• The Exuberance of the New Deaf: The Morgen Thau Diaries

    Author and journalist, GERALD W . JOHNSON is a Southern Democrat who made his start in North Carolina and who has lived happily in Baltimore ever since the SUNPAPERS catted him to their editorial staff in 1926. He has worked and written with Frank B. Kent, H. L. Mencken, and Hamilton Owens, friends all; he has expressed his admiration for Andrew Jackson and Woodrow Wilson in lively biographies: and he has spoken his hopes for and his belief in this country in such books as LIBERAL’S PROGRESS, THIS AMERICAN PEOPLE, and PATTERN FOR LIBERTY.

  • The Peripatetic Reviewer

  • Reader's Choice

  • East Germany

  • Chile

  • The Atlantic Report on the World Today: Washington

  • The Fate of a Man

    Generally regarded an the foremost novelist in the Soviet Union, MIKHAIL SHOLOKHOV has done most of his writing about the Don River region, where he makes his home. His two big novels, AND QUIET FLOWS THE DON and THE DON FLOWS HOME TO THE SEA, present a picture of the Cossack life and people before, during, and after the 1917 Revolution. He is presently engaged in writing a powerful new trilogy, VIRGIN SOIL UPTURNED, (he second volume of which has raised considerable controversy in the Soviet Union. The short story which follows, and which is so symbolic of Russia’s attitude toward Germany, has just been reproduced in remarkably moving Russian film.

  • The Saving Grace

    In the foreword to JAMES THURBER’S first, slim volume of drawings, Dorothy Parker recounted how hecklers had found the Thurber women to have no sex appeal, to which the artist replied, “ They have for my men.” This certainly applies to the heroine of his new cocktail party, Mrs. Groper. Readers wanting more of Thurber are advised to consult his most recent and popular book, THE YEARS WITH ROSS.

  • Memories of Woodrow Wilson

  • With Apples

  • The Fields of November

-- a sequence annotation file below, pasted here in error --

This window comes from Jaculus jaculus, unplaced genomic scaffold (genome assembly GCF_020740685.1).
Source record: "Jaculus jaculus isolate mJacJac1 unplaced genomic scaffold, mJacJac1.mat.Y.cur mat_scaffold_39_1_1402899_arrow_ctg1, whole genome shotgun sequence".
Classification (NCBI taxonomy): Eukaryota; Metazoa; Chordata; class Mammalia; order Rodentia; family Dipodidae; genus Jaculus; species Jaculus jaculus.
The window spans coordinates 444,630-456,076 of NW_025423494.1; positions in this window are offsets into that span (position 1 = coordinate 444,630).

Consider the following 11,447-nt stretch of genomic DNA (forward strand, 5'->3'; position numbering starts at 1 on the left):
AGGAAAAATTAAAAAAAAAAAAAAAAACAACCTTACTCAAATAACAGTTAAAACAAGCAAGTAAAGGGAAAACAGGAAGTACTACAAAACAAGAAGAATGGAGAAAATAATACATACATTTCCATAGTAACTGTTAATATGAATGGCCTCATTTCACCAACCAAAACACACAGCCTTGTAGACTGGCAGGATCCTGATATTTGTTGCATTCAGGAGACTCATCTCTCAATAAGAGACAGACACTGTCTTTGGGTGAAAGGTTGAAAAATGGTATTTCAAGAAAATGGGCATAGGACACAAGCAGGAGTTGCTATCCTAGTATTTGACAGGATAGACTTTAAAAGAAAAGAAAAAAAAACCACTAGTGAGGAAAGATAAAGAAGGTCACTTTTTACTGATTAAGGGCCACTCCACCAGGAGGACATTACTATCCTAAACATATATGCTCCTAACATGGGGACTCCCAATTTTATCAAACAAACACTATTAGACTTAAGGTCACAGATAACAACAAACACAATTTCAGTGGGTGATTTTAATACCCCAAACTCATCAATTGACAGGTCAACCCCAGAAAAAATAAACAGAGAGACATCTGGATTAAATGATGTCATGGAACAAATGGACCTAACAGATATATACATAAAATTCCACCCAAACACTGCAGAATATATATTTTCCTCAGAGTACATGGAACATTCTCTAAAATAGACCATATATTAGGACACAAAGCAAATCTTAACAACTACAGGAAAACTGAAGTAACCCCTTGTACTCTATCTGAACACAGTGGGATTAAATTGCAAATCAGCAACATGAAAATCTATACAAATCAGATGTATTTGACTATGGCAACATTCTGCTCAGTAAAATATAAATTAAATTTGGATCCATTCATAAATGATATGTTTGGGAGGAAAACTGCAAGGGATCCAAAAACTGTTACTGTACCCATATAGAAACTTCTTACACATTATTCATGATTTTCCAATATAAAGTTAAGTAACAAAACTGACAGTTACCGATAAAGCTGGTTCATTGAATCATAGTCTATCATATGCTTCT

• The Child at Winter Sunset

  • A Touch of Autumn in the Air

    SEAN O’FAOLAIN, unlike many of the leading Irish writers of this century (including George Bernard Shaw and James Joyce), has elected to remain in Ireland. He is a Dubliner who is generally regarded as one of the very best short-story writers of our time and is a sympathetic yet realistic interpreter of contemporary Irish life.

  • Morning Dialogue

  • Three Voices at the Meridian

  • Snapped String, Broken Tree

  • Poverty and Population

    The alarming rates at which the populations in the underdeveloped countries have been increasing in the past decade have caused worldwide concern. For an appraisal of the situation we turn to FRANK W. NOTESTEIN, who for many years was director of the Office of Population Research at Princeton University. Mr. Notestein is now President of the Population Council, an organization seeking to foster understanding of the problems of population by supporting research and training in the medical and demographic fields.

  • The Role of the Musical Conductor

    Born in Vienna in 1912, ERICH LEINSDORF studied piano, cello, and composition at the State Academy of Music and at the age of twenty-two became assistant to Dr. Bruno Walter and later lo Toscanini at the Salzburg Festival. After three seasons of opera and concerts in Europe, he came to the United States as assistant conductor at the Metropolitan Opera in New York. Since then he has made an international career of conducting opera and symphony orchestras and is now music consultant on the staff of the Metropolitan Opera.

  • Praise We Great Men

  • Hunting Hunters

    NEWTON F. TOLMANis a New Hampshire resident who writes whenever he ran spare time from the laborious duties involved in rescuing visiting hunters once the season gets into full swing.

Get the digital edition of this issue.

Subscribers can access PDF versions of every issue in The Atlantic archive. When you subscribe, you’ll not only enjoy all of The Atlantic’s writing, past and present; you’ll also be supporting a bright future for our journalism.